In software development, a software project's bus factor (also known as truck factor, or bus/truck number) is a measurement of the concentration of information in individual team members. The bus factor is the total number of key developers who would need to be incapacitated (as by getting hit by a bus/truck) to send the project into such disarray that it would not be able to proceed; the project would retain information (such as source code) with which no remaining team member is familiar. A high bus factor means that many developers would need to be removed before the project would necessarily fail.
"Getting hit by a bus" could take many different forms. This could be a person taking a new job, having a baby, changing their lifestyle or life status, or literally getting hit by a bus: the effect would be the same. The term was commonplace in business management by 1998, was used in mental health in the same year, was seen in software engineering papers in Association for Computing Machinery and Information Systems Frontiers by 1999, and the term "Bus Factor" was used in engineering by 2003.
- Coplien, John -Pair Programming Illuminated. Quote: "How many or few would have to be hit by a truck (or quit) before the project is incapacitated?"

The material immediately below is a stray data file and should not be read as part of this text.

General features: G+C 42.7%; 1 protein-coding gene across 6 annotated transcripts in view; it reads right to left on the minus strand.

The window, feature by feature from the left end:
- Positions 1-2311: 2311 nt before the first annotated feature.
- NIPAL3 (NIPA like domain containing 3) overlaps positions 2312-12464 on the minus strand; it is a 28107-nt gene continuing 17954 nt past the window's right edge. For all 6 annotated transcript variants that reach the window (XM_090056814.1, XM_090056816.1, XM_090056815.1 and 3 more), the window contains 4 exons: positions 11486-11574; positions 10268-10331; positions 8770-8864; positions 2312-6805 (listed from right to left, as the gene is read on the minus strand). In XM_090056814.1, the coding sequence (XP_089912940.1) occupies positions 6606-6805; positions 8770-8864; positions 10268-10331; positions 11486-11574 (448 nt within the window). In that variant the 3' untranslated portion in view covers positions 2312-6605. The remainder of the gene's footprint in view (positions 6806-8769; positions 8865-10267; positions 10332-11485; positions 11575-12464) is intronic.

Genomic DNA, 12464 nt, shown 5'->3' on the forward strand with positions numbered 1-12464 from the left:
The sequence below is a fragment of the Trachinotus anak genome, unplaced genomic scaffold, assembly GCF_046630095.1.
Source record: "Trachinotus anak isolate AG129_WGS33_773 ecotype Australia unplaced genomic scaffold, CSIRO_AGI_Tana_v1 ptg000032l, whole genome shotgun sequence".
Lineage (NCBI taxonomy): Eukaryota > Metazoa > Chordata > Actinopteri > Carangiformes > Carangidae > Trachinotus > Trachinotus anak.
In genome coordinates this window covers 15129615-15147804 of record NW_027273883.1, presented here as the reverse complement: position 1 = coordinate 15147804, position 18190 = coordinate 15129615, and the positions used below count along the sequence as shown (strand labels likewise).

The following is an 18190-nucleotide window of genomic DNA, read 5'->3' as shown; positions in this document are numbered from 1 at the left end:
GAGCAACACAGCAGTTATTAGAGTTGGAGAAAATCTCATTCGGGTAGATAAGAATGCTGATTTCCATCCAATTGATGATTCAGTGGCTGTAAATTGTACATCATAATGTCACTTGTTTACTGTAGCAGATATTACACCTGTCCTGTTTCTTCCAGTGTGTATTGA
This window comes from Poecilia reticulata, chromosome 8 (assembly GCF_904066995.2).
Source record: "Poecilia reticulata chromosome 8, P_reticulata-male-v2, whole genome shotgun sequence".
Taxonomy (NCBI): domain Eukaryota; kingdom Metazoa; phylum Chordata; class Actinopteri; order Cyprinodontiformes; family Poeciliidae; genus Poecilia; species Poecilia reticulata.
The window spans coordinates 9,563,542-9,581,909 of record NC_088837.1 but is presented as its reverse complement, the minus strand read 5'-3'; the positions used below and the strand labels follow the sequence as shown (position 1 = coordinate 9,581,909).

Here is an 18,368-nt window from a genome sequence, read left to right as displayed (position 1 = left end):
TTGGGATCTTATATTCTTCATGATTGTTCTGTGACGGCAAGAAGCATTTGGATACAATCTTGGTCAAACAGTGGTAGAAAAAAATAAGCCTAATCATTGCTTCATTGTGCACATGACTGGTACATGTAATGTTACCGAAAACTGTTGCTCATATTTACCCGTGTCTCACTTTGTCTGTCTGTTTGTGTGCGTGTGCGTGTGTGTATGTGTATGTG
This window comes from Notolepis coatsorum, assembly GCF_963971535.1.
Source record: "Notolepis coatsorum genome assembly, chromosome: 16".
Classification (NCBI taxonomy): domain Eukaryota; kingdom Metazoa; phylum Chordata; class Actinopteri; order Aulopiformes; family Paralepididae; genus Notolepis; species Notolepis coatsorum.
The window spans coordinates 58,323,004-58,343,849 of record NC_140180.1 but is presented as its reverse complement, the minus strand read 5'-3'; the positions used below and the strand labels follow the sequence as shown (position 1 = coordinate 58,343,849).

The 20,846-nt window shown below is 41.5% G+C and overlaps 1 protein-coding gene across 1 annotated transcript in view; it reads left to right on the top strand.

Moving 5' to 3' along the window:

- Simon, Robert (17 May 1998). The Mental Health Practitioner and the Law: A Comprehensive Handbook. Harvard University Press. p. 69. ISBN 0-674-69721-9.
- Michele Marchesi, Giancarlo Succi, Don Wells, James Donovan Wells, Laurie Williams (2003). Extreme Programming Perspectives. Boston u. a.: Addison-Wesley. ISBN 0-201-77005-9.
- Laurie Williams, Robert Kessler (2002). Pair Programming Illuminated. Boston u. a.: Addison-Wesley. ISBN 0-201-74576-3.
- Kent Beck (2000). Extreme Programming. Das Manifest (in German). s. l.: Addison-Wesley. ISBN 3-8273-2139-5.
- Poisonous People, a talk that includes (among other topics) discussion of bus factor and how to increase it
- Integrating GIS in the Engineering, Planning and Design Processes, a paper by Matthew C. Redmond and Paul Newton, dated 2003. The oldest known engineering reference to the Bus Factor.